• To contain corruption and
  • To enhance people’s participation in democratic process.

Reasons for Adoption of Information Act

The factors responsible for adoption of information act are as follows-

  • Corruption and scandals
  • International pressure and activism
  • Modernization and the information society

Features of the Act

  • Section- 2 (f): "Information" means any material in any form, including Records, Documents, Memos, e-mails, Opinions, Advices, Press releases, Circulars, Orders, Logbooks, Contracts, Reports, Papers, Samples, Models, Data material held in any electronic form and information relating to any private body which can be accessed by a Public Authority under any other law for the time being in force.
  • Section- 2(j) : "Right to Information" means the right to information accessible under this Act which is held by or under the control of any public authority and includes the right to:
    • Inspection of work, documents, records;
    • Taking notes, extracts or certified copies of documents or records;
    • Taking certified samples of material;
    • Obtaining information in the form of diskettes, floppies, tapes, video cassettes or in any other electronic mode or through printouts where such information is stored in a computer or in any other device.

What is Public Authority?

"Public authority" means any authority or body or institution of self government established or constituted—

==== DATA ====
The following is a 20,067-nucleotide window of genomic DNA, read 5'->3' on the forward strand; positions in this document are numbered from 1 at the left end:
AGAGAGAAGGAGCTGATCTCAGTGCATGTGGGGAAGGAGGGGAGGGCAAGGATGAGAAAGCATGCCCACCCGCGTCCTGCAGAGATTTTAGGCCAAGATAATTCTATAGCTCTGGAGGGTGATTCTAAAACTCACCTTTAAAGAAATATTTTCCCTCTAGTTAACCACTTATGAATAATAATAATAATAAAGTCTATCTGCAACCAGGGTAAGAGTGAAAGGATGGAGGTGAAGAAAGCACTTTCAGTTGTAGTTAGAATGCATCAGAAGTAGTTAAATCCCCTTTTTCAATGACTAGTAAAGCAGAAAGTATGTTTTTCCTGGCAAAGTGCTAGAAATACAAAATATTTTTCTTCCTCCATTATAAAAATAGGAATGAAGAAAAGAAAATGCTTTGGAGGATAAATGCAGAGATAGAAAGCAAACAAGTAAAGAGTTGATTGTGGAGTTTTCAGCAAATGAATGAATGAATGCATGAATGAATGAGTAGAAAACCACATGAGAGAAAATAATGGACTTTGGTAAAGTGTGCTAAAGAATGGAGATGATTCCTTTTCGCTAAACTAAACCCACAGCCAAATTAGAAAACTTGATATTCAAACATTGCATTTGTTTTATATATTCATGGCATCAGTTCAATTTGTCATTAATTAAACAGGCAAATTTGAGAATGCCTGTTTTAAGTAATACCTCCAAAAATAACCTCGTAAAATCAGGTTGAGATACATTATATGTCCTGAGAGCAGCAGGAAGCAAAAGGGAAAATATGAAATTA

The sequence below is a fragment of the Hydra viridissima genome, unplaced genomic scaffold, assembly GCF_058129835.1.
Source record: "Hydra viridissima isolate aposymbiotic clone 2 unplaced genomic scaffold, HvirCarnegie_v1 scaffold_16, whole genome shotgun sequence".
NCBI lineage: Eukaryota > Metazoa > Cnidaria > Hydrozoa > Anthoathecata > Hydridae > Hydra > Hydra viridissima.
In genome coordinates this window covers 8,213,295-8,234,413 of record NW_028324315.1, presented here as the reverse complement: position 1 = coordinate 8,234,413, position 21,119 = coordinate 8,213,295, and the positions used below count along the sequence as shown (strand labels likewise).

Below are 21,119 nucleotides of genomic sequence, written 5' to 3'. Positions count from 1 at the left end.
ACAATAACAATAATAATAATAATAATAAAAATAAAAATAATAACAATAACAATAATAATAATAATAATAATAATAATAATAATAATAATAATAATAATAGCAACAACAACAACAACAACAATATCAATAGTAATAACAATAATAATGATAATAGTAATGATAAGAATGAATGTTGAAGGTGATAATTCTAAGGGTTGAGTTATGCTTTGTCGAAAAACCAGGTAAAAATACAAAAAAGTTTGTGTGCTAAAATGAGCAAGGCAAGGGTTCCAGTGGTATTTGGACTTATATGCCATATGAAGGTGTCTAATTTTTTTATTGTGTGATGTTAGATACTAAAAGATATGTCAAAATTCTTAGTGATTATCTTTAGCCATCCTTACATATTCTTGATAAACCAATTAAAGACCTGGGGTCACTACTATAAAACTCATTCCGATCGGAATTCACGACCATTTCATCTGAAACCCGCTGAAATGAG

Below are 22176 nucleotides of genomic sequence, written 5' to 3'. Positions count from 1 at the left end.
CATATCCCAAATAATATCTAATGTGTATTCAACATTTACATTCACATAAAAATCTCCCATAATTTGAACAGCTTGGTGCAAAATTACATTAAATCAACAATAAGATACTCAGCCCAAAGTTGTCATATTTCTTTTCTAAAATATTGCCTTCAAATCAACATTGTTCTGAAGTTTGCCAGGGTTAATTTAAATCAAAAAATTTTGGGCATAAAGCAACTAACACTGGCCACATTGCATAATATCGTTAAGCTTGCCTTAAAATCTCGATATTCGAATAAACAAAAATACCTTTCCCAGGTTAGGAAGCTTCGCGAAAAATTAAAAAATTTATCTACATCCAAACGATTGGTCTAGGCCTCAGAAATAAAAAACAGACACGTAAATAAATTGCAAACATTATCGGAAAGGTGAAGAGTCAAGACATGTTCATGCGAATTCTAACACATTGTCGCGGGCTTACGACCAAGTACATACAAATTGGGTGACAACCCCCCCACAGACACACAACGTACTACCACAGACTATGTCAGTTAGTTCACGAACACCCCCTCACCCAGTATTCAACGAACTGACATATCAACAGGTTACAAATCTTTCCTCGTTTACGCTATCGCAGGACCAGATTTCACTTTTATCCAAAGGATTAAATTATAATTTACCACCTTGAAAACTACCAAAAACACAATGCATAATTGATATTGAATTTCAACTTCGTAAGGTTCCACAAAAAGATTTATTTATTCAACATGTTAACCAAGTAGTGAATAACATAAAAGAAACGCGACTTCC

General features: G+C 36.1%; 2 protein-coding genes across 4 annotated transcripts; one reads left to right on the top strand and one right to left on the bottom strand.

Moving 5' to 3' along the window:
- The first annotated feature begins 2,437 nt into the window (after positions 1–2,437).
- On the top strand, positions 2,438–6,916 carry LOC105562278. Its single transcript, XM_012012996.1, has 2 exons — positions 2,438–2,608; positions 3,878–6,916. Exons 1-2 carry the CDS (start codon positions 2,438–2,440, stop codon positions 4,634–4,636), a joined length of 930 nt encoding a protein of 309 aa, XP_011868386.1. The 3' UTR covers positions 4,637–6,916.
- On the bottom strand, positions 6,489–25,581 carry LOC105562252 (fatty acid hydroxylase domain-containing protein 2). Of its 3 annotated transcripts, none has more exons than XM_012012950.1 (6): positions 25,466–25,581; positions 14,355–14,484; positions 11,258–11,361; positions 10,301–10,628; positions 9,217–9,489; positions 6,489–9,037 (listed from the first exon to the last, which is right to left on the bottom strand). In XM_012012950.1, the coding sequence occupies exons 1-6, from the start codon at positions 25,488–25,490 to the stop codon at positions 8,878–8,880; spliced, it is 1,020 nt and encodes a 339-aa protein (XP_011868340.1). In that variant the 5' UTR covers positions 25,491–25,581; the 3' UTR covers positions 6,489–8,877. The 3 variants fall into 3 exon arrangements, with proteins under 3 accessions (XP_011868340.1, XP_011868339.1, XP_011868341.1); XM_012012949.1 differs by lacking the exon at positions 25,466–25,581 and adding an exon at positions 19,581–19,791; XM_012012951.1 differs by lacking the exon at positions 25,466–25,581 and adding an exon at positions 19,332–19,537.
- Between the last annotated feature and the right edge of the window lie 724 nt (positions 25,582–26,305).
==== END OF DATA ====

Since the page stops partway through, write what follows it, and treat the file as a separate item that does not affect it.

• by or under the Constitution;
  • by any other law made by Parliament/State Legislature.
  • by notification issued or order made by the appropriate Government, and includes any—
    • body owned, controlled or substantially financed;
    • non-Government organisation substantially financed, directly or indirectly by funds provided by the appropriate Government.
  • Section 4 of the RTI Act requires suo motu disclosure of information by each public authority. However, such disclosures have remained less than satisfactory.
  • Section 8 (1) mentions exemptions against furnishing information under RTI Act.
  • Section 8 (2) provides for disclosure of information exempted under Official Secrets Act, 1923 if larger public interest is served.
  • The Act also provides for appointment of Information Commissioners at Central and State level. Public authorities have designated some of its officers as Public Information Officer. They are responsible to give information to a person who seeks information under the RTI Act.
  • Time period: In normal course, information to an applicant is to be supplied within 30 days from the receipt of application by the public authority.
    • If information sought concerns the life or liberty of a person, it shall be supplied within 48 hours.
    • In case the application is sent through the Assistant Public Information Officer or it is sent to a wrong public authority, five days shall be added to the period of thirty days or 48 hours, as the case may be.

Importance